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Is Climate Change… Racist?

Searching for evidence of racism in America? Look to the skies!

by
La Shawn Barber

Bio

August 1, 2008 - 12:05 am
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Liberals know the best way to get black people interested in a political issue: to racialize it and couch it in language like “equity” and “social justice,” and push for yet more government programs. That’s why reports like A Climate of Change: African Americans, Global Warming, and a Just Climate Policy in the U.S. (PDF) are written.

On Tuesday, liberal Congressman James Clyburn spoke at the National Press Club in Washington, D.C., to launch the Commission to Engage African-Americans on Climate Change, a project of the Joint Center for Political and Economic Studies, to encourage blacks to join the global warming debate.

“It is critical our community be an integral and active part of the debate because African Americans are disproportionately impacted by the effects of climate change economically, socially and through our health and well-being,” Clyburn said.

With no Klansman to defend against or whites-only signs to tear down, certain blacks are consumed with searching for racism in a single glance or an innocuous comment or on a magazine cover or under rocks. In this case, they looked for and found racism in the skies. From the report:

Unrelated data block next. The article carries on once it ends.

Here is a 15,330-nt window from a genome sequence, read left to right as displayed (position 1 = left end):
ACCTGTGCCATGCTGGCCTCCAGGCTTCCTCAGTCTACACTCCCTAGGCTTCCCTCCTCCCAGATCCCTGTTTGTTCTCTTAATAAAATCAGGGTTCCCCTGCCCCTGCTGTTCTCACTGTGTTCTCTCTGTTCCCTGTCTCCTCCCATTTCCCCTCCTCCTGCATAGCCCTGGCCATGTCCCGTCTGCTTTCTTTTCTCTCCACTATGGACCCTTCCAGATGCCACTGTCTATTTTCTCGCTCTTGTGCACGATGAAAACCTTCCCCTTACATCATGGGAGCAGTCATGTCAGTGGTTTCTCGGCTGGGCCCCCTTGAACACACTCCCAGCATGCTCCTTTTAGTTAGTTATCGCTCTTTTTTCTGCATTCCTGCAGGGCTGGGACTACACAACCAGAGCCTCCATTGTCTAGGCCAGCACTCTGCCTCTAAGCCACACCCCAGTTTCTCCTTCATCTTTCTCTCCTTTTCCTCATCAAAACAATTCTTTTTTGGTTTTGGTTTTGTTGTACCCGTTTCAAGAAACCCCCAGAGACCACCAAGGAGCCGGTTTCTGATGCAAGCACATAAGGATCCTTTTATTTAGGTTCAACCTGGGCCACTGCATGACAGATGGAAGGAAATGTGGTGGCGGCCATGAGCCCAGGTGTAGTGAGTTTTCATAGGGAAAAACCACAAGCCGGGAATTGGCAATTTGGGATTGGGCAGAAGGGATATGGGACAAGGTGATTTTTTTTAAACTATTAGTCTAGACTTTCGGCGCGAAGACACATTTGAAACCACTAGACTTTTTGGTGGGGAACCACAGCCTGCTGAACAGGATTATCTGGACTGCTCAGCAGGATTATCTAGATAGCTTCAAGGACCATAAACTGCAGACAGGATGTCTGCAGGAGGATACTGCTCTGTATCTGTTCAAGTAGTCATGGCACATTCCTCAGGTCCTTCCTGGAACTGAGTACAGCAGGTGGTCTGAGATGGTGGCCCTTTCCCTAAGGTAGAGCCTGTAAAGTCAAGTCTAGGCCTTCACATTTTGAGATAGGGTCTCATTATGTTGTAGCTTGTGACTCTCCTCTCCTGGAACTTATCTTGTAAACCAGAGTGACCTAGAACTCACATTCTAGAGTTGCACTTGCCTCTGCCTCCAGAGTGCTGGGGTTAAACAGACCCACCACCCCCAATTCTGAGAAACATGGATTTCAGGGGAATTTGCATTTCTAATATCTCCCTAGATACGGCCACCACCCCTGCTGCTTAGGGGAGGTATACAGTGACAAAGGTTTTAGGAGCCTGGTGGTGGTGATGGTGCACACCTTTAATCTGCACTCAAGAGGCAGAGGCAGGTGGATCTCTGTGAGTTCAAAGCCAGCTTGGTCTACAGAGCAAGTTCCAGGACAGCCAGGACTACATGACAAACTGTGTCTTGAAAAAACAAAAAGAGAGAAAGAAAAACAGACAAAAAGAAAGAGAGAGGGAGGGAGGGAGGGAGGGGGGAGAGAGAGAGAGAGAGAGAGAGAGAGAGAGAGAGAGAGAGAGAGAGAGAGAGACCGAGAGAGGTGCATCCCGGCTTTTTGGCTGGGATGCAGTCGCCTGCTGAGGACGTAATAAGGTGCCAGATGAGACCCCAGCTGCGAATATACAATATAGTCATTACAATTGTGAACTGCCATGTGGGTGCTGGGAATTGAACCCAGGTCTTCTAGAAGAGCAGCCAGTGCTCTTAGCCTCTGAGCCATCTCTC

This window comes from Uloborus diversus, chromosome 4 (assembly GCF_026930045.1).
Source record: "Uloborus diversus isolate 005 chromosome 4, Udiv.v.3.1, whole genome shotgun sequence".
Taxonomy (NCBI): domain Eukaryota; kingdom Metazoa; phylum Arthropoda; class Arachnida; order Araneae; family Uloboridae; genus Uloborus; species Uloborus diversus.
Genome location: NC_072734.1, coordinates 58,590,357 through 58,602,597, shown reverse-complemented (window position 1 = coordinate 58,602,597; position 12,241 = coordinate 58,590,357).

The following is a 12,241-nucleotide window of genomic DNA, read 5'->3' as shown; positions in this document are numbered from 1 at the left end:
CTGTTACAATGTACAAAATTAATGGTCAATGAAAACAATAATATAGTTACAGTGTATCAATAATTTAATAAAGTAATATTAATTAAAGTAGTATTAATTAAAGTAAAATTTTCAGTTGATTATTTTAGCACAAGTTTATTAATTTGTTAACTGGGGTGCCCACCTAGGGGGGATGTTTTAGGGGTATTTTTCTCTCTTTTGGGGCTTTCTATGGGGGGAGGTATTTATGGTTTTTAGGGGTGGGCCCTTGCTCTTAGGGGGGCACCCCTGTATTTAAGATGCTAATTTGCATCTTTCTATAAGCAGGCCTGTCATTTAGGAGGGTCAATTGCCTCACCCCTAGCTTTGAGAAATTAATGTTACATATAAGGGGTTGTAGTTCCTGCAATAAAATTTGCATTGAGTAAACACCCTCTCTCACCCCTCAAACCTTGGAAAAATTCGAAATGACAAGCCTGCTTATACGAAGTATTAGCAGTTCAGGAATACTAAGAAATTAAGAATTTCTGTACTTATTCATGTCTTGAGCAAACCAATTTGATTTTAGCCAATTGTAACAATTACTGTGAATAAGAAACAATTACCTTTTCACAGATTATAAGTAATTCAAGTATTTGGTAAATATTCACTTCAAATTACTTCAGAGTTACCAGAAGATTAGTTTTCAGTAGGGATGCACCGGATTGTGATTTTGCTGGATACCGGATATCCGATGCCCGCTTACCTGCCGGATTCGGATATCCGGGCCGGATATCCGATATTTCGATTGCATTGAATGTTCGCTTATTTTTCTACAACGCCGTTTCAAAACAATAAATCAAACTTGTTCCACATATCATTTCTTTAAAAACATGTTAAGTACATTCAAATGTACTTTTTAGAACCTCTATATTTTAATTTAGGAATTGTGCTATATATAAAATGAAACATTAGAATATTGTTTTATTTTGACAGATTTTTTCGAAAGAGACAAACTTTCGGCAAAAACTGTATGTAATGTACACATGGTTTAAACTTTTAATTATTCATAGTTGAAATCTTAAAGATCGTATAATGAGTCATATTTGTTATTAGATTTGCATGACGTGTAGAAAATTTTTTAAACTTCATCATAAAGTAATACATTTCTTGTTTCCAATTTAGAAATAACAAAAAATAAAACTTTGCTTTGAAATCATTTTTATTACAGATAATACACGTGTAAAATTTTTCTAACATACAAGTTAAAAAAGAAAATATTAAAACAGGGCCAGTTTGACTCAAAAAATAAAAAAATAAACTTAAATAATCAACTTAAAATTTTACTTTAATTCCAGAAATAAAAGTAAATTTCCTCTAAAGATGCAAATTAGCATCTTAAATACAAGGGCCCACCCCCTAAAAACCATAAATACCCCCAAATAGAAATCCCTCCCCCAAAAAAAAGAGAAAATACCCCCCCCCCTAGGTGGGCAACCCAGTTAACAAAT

African Americans are thirteen percent of the U.S. population and on average emit nearly twenty percent less greenhouse gases than non-Hispanic whites per capita. Though far less responsible for climate change, African Americans are significantly more vulnerable to its effects than non-Hispanic whites. Health, housing, economic well-being, culture, and social stability are harmed from such manifestations of climate change as storms, floods, and climate variability. African Americans are also more vulnerable to higher energy bills, unemployment, recessions caused by global energy price shocks, and a greater economic burden from military operations designed to protect the flow of oil to the U.S.

The report is a litany of racial disparities. Six states with the highest number of blacks are in the Atlantic hurricane zone. Blacks have higher rates of heat-related deaths. So-called racist stereotypes reduce disaster aid. Sprawl is “institutional racism” that takes away jobs and resources “as whites flee central cities out of racial fear.” And on and on.

(There is no discussion of blacks’ responsibility for these disparities and conditions. The burden rests solely on others, including the government.)

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